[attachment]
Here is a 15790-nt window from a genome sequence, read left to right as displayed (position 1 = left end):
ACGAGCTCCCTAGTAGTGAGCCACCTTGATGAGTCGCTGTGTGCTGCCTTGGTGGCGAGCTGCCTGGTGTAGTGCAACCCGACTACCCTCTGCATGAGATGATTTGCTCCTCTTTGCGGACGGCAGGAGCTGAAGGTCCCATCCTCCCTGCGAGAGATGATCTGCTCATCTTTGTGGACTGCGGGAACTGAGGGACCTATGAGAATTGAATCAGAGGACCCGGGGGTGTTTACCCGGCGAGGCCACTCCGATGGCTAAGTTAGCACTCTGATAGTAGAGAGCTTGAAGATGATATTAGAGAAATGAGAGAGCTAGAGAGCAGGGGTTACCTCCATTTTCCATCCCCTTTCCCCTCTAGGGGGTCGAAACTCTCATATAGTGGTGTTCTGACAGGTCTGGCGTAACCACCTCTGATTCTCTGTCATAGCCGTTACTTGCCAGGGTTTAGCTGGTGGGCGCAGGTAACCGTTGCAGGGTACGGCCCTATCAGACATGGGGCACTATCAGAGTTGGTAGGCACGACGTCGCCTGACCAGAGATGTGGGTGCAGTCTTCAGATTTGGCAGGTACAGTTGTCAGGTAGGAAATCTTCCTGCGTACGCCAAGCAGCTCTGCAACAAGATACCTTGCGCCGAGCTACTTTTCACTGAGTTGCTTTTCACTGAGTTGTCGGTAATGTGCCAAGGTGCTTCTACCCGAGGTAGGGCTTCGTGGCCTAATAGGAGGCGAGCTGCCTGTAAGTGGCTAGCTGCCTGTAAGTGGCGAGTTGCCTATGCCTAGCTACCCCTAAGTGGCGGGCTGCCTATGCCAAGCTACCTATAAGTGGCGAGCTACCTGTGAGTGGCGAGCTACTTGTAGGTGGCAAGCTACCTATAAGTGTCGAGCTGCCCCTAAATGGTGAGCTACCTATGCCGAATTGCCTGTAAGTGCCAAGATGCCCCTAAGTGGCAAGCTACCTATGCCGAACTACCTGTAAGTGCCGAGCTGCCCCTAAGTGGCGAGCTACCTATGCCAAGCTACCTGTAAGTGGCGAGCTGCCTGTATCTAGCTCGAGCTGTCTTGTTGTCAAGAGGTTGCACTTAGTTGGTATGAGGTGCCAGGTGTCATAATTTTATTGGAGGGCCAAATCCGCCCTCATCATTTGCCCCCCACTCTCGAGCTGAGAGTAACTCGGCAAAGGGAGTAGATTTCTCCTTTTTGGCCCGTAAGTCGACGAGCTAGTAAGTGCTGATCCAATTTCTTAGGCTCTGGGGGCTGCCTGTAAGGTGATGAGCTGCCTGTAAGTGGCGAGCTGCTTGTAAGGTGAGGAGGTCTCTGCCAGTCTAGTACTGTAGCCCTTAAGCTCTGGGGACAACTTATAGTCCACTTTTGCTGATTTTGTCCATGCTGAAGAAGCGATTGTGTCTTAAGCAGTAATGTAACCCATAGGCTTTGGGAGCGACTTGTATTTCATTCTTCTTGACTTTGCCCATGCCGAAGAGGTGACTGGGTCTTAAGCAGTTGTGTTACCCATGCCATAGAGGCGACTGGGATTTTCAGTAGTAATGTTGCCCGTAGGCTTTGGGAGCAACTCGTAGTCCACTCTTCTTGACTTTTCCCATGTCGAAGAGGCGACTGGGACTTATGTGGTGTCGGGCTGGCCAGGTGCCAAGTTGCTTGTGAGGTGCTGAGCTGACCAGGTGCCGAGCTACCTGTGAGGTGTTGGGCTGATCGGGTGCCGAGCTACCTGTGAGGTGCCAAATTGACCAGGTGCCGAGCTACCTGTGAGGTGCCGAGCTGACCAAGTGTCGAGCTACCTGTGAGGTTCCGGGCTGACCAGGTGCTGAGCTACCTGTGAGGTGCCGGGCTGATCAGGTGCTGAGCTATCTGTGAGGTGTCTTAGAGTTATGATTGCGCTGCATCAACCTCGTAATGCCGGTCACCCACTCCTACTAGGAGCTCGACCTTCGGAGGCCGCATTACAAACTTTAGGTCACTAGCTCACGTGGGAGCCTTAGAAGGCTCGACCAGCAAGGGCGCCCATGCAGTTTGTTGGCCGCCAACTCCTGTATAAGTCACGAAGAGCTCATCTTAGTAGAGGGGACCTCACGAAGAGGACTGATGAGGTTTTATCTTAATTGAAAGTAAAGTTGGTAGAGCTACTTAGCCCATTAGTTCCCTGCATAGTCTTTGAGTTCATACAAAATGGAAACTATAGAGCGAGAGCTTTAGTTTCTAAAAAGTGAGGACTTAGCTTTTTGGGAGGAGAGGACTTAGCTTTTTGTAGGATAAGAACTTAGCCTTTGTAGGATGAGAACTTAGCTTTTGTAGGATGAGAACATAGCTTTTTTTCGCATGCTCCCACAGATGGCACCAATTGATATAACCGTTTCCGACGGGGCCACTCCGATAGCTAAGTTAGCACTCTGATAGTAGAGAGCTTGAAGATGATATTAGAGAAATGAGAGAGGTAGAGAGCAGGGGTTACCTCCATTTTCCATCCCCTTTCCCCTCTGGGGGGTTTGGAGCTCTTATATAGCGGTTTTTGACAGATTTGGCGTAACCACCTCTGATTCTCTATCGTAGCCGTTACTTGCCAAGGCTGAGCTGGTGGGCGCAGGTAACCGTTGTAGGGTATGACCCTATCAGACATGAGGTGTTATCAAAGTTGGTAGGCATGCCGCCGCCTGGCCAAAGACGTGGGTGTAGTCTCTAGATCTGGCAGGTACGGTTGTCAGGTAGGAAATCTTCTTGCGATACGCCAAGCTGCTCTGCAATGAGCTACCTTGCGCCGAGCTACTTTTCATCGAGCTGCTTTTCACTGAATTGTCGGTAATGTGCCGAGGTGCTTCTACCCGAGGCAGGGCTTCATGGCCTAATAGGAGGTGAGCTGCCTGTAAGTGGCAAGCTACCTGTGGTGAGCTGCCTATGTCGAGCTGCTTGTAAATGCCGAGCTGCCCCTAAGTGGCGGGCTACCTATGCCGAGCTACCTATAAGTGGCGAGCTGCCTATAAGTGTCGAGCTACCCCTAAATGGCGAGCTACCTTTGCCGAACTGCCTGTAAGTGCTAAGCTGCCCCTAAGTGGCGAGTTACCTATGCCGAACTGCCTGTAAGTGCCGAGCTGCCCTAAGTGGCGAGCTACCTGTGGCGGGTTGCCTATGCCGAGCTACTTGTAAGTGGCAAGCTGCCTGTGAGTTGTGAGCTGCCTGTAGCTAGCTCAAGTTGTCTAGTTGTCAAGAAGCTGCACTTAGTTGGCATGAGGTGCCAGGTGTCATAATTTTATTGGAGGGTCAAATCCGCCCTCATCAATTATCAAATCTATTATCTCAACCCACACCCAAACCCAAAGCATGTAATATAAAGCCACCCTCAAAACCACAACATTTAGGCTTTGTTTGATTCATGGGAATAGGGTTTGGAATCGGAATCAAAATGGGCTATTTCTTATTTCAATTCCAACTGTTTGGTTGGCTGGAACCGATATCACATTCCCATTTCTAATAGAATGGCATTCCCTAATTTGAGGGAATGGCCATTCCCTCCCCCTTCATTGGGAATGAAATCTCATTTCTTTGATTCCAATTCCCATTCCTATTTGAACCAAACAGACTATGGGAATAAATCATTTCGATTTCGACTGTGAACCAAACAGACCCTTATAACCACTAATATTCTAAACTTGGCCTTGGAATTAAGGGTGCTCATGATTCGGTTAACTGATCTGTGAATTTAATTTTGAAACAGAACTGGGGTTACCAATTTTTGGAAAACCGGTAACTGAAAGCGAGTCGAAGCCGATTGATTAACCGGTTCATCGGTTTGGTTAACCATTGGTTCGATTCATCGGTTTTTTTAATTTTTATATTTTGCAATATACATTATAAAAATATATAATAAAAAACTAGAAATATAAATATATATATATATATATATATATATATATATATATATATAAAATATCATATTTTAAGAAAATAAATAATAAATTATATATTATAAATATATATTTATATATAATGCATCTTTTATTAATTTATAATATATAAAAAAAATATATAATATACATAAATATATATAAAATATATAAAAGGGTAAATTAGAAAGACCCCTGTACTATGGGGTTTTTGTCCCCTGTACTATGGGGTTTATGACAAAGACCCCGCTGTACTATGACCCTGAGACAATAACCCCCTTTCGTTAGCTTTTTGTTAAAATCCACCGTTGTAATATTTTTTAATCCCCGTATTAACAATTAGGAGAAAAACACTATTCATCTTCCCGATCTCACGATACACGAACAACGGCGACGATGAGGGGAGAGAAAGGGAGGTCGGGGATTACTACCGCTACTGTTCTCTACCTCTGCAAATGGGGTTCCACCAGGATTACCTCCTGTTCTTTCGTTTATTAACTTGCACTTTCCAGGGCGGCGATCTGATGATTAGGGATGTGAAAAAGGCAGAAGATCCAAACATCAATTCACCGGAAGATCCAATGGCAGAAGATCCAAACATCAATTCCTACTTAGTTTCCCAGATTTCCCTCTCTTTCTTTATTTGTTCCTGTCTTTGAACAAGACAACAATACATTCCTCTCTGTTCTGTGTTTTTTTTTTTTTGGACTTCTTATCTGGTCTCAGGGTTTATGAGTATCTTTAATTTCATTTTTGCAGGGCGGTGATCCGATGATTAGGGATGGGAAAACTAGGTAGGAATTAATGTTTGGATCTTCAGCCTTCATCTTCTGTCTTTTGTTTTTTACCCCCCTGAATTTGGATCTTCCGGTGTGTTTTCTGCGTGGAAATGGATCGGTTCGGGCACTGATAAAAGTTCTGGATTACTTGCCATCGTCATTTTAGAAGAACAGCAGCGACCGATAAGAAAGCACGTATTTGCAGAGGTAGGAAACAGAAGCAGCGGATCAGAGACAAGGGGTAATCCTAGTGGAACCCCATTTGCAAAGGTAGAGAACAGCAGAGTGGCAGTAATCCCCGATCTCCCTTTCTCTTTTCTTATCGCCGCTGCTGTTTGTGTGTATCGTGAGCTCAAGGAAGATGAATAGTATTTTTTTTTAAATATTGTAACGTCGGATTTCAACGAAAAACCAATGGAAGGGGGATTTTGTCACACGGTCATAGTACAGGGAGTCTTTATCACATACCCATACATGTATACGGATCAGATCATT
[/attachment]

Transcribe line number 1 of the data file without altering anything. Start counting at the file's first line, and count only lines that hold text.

Here is a 15790-nt window from a genome sequence, read left to right as displayed (position 1 = left end):